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Profitability Has Become a Bad Word: Bundesbank Official

Michele Tantussi | Bloomberg via Getty Images

While banks must be "credible" and have capital buffers in place that meet European regulation, they also must remain profitable and make solid earnings to prevent them from taking unnecessary risk, the German central banker responsible for financial stability told CNBC.

Andreas Dombret, member of the executive board of the Deutsche Bundesbank defended German banks, describing them as "much safer than they used to be," despite estimates from German regulator BaFin that show the nation's top lenders are 14 billion euros ($18 billion) short of the capital needed to meet incoming Basel III banking rules.

(Read More: Bundesbank Chief Says France Must Take Deficit Cuts Seriously)

"German banks are much safer than they used to be. They have increased and improved their capital ratios, but I have to say it is important that banks have a solid base to make earnings. Profitability has become a bad word in some circles," said Dombret.

"Nevertheless banks have to earn a certain level – if they don't do that they would have to take higher risks and that is not what we want, so we are interested that there is always a certain level of earnings that makes them safer," he said.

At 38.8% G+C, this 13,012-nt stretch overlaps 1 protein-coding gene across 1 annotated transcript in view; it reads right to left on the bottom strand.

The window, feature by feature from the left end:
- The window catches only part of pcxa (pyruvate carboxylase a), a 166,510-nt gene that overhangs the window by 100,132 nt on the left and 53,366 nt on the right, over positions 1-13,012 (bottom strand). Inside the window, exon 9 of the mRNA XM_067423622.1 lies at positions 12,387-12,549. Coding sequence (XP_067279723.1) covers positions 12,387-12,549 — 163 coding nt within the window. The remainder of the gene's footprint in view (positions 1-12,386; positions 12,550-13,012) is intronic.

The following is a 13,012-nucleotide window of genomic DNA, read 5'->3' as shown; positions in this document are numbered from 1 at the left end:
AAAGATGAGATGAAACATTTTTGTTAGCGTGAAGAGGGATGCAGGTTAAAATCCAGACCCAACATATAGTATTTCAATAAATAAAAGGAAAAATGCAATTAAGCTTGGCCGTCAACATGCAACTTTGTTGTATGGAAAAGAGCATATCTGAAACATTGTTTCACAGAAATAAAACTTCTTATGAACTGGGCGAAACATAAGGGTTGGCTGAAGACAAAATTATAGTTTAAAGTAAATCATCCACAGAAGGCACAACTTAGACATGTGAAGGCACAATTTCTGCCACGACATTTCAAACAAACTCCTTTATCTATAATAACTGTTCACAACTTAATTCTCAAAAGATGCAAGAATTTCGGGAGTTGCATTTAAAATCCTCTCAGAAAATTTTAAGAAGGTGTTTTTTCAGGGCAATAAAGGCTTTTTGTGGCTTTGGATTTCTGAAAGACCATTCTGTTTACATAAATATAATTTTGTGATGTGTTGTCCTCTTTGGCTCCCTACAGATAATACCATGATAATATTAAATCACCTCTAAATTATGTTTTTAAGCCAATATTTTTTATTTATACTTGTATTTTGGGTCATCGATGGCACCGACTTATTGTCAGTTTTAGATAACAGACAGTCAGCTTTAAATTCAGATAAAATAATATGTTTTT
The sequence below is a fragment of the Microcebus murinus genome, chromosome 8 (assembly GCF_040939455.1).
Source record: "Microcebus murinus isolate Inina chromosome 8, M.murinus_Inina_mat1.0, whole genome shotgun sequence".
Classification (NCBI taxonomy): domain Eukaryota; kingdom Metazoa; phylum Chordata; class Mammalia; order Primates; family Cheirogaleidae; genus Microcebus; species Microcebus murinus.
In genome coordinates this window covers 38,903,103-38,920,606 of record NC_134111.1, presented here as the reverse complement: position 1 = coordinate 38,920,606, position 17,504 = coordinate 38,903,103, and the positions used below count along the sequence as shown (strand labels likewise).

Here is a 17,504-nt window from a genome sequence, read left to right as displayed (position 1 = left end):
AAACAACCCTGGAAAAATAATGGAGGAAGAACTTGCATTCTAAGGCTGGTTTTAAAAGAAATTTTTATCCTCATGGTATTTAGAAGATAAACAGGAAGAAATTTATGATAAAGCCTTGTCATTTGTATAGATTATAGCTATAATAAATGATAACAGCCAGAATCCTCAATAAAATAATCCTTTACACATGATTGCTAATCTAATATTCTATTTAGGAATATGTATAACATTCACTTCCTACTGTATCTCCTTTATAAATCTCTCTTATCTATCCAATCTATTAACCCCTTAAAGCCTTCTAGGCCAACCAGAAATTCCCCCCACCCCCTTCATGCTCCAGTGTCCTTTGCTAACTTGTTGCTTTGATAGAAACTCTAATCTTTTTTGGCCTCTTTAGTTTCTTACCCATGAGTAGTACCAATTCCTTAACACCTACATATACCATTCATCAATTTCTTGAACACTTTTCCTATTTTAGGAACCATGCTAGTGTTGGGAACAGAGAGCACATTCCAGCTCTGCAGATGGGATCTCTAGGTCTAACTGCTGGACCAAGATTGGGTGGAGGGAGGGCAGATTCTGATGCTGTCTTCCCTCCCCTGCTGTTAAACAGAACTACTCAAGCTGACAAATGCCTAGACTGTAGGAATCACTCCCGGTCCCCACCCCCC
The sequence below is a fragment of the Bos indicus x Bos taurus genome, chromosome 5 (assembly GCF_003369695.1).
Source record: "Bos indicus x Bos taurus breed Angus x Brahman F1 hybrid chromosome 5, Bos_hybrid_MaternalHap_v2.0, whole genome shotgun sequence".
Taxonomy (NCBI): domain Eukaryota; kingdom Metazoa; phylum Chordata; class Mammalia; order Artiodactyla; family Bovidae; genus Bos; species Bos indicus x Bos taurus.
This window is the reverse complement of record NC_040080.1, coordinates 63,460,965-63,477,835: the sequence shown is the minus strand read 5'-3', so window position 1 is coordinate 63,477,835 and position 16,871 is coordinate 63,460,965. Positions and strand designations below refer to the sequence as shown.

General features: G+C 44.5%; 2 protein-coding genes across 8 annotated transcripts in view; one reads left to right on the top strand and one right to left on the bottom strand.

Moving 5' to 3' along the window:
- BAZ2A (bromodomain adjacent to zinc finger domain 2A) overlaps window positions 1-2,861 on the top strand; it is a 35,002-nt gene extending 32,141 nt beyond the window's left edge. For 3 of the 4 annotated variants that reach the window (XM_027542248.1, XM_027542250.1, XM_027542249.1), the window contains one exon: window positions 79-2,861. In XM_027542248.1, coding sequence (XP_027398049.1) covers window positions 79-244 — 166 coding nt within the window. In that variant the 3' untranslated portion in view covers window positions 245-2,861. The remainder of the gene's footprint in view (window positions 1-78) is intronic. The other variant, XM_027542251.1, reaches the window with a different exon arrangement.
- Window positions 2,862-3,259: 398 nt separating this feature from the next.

Commerzbank, Germany's second-biggest bank had its debt rating downgraded on Tuesday by ratings agency Standard & Poor's on concern the lender will struggle to generate sustainable earnings.

"We think it will take the bank longer than we previously anticipated to manage down its considerably high risk in its non-core loan books. In our opinion, Commerzbank will have an increasingly tough time generating stronger, more stable, and sustainable earnings in core businesses," S&P said.

(Read More:Bundesbank's Weidmann Says ECB Still Has Room to Act)

The central banker, who is also responsible for risk control at the Bundesbank said German banks are not at any disadvantage to any other banks and is positive on the growth prospects for banks in the second half of this year and in 2014.

"We had a pretty tough winter in Germany which means that what we foresaw in the first quarter is now coming in the second half of the year. This was not only a German phenomenon, you see it also in the rest of Europe and the euro zone," he said.

(Read More: Germany on Track for Solid Q2 Recovery: Bundesbank)

"We expect a pretty strong next year 2014 in the economy both in Germany and in the euro zone, we are likely to leave recession and enter into a growth pattern again,"

"Overall, Bundesbank is not changing its forecast and we are pretty confident that we will have a good year and an even better year next year," he added.

By CNBC's Jenny Cosgrave; Follow her on Twitter @jenny_cosgrave.

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